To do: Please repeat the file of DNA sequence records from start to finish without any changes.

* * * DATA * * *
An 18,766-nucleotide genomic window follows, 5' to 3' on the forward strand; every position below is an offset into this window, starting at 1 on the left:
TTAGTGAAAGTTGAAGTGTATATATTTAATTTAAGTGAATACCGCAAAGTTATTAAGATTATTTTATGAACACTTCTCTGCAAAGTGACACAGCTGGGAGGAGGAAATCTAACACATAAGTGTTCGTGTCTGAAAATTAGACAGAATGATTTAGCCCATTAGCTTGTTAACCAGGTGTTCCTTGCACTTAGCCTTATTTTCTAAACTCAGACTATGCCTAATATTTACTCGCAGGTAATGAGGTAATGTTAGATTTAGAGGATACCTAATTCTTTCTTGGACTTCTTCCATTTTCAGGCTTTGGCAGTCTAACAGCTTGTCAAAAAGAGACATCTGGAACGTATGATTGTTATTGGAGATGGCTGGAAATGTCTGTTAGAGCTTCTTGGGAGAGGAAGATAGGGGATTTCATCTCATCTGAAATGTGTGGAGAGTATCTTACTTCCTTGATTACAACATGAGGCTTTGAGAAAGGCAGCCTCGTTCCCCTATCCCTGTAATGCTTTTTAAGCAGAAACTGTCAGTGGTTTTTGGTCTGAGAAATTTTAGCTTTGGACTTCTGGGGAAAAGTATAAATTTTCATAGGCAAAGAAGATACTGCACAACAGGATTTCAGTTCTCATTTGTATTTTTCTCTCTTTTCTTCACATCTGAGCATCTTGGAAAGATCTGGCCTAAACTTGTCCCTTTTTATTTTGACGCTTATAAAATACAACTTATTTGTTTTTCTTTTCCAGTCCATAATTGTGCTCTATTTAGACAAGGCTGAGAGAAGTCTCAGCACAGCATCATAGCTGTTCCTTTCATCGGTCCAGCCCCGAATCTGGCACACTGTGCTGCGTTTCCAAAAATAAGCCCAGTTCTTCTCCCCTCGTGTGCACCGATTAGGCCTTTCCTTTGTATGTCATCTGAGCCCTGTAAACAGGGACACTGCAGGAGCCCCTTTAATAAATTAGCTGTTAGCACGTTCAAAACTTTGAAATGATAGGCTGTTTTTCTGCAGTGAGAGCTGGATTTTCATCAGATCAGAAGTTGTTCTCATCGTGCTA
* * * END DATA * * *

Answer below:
An 18,766-nucleotide genomic window follows, 5' to 3' on the forward strand; every position below is an offset into this window, starting at 1 on the left:
TTAGTGAAAGTTGAAGTGTATATATTTAATTTAAGTGAATACCGCAAAGTTATTAAGATTATTTTATGAACACTTCTCTGCAAAGTGACACAGCTGGGAGGAGGAAATCTAACACATAAGTGTTCGTGTCTGAAAATTAGACAGAATGATTTAGCCCATTAGCTTGTTAACCAGGTGTTCCTTGCACTTAGCCTTATTTTCTAAACTCAGACTATGCCTAATATTTACTCGCAGGTAATGAGGTAATGTTAGATTTAGAGGATACCTAATTCTTTCTTGGACTTCTTCCATTTTCAGGCTTTGGCAGTCTAACAGCTTGTCAAAAAGAGACATCTGGAACGTATGATTGTTATTGGAGATGGCTGGAAATGTCTGTTAGAGCTTCTTGGGAGAGGAAGATAGGGGATTTCATCTCATCTGAAATGTGTGGAGAGTATCTTACTTCCTTGATTACAACATGAGGCTTTGAGAAAGGCAGCCTCGTTCCCCTATCCCTGTAATGCTTTTTAAGCAGAAACTGTCAGTGGTTTTTGGTCTGAGAAATTTTAGCTTTGGACTTCTGGGGAAAAGTATAAATTTTCATAGGCAAAGAAGATACTGCACAACAGGATTTCAGTTCTCATTTGTATTTTTCTCTCTTTTCTTCACATCTGAGCATCTTGGAAAGATCTGGCCTAAACTTGTCCCTTTTTATTTTGACGCTTATAAAATACAACTTATTTGTTTTTCTTTTCCAGTCCATAATTGTGCTCTATTTAGACAAGGCTGAGAGAAGTCTCAGCACAGCATCATAGCTGTTCCTTTCATCGGTCCAGCCCCGAATCTGGCACACTGTGCTGCGTTTCCAAAAATAAGCCCAGTTCTTCTCCCCTCGTGTGCACCGATTAGGCCTTTCCTTTGTATGTCATCTGAGCCCTGTAAACAGGGACACTGCAGGAGCCCCTTTAATAAATTAGCTGTTAGCACGTTCAAAACTTTGAAATGATAGGCTGTTTTTCTGCAGTGAGAGCTGGATTTTCATCAGATCAGAAGTTGTTCTCATCGTGCTA